Industry baffled over clean-feed internet pilot

Filtering the net akin to boiling the ocean: Telstra

Internet Service Providers (ISPs) participating in live trials of the national Internet content filtering scheme say the tests will be undermined by a government decision to test the “clean-feed” blacklist under watered-down conditions.

The voluntary trials will test the efficiency of ISP-level Internet content filtering which, if successful, will be implemented across all Australian Web connections at an estimated cost of $70 million. The initiative, part of the government's $125.8 million cyber safety plan to reduce child pornography, will block nefarious and illegal content listed in a separate clean-feed and opt-out blacklist, operated by the Australian Communications and Media Authority (ACMA).

Blacklists will be immune from public scrutiny under an ACMA exemption to the Freedom of Information Act as disclosure of the banned Web sites would allow paedophiles to avoid detection and would hinder law enforcement efforts. The addition of new content categories to the blacklists requires parliamentary approval.

[Content filtering] won't happen; it just can't happen

Telstra's Michael Rocca

The plan has come under intense fire from industry experts and privacy lobby groups that argue ISP-level filtering will choke Internet speeds and encourage censorship abuse.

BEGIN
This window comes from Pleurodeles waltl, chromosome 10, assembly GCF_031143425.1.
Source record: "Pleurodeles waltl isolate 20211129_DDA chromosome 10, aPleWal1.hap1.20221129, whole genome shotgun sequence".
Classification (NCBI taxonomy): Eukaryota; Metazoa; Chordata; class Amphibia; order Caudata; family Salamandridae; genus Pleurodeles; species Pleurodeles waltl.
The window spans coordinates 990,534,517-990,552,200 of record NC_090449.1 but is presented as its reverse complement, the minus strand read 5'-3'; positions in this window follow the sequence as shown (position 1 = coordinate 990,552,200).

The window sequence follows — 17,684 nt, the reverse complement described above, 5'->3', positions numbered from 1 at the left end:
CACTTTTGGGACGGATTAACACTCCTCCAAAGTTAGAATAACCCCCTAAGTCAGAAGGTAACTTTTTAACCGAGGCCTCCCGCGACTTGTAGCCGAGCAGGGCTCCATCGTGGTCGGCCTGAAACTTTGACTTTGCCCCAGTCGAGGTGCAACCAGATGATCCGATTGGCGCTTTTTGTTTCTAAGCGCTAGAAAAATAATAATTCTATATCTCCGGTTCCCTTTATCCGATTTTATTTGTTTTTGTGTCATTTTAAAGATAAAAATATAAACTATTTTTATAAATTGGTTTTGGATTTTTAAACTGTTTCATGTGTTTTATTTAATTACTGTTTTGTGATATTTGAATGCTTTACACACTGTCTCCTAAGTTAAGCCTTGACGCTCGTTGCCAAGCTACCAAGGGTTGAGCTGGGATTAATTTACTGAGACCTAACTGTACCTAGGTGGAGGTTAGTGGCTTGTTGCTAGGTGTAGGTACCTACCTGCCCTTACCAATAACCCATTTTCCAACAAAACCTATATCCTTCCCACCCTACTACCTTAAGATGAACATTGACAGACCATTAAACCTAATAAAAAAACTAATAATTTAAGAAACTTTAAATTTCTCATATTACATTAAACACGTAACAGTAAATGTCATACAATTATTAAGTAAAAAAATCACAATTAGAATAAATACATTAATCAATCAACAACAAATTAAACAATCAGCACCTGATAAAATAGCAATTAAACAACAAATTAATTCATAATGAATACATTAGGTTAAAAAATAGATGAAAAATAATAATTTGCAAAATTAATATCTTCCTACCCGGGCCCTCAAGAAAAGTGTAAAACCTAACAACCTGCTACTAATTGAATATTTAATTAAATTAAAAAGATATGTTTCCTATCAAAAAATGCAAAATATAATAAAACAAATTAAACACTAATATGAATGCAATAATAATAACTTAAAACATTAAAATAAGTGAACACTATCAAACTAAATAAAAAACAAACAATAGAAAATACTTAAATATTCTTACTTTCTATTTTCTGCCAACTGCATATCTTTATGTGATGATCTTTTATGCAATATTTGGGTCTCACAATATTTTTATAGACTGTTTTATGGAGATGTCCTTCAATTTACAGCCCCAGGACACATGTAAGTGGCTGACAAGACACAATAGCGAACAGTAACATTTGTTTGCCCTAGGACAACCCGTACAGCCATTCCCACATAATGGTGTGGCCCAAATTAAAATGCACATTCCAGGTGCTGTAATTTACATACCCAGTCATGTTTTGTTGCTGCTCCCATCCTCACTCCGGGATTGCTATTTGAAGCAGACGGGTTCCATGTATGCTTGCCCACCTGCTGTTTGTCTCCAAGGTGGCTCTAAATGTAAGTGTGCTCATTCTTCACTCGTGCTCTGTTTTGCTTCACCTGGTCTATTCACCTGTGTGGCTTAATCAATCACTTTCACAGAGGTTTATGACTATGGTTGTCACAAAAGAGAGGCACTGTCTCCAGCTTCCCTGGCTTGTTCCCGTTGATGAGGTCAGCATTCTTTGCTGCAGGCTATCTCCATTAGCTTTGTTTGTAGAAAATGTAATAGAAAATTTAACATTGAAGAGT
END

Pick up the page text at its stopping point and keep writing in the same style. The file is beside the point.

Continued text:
Many participating telcos, which include Optus, Internode, and iiNet, have told Computerworld they do not agree with the scheme and expect the trials to return unacceptable results.

Telstra, the nation's largest telco, has refused to participate in the voluntary trials. Chief operations officer Greg Winn, responding to questions at a Sydney media lunch, said the scheme is a no-win for government and industry.

“It is like trying to boil the ocean,” Winn said.

“It is my personal opinion, but there is just no win for anyone in this.”

The telco has said it will implement its own content filters if the plan is mandated.

iiNet chief regulatory officer Stephen Dalby said plans to test the clean-feed blacklist of 10,000 dummy URLs in a simulated environment will undermine the trials.

“Because we don't know what the (clean-feed) blacklist contains, we assume it contains about 9000 dummy URLs,” Dalby said.

“We don't know if the whole list will be tested live, or just the real URLs.”

“We have said repeatedly that the scheme will not be successful. It becomes ridiculous in the extreme when industry has to make decisions on content to be filtered.”

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Darren Pauli

Computerworld
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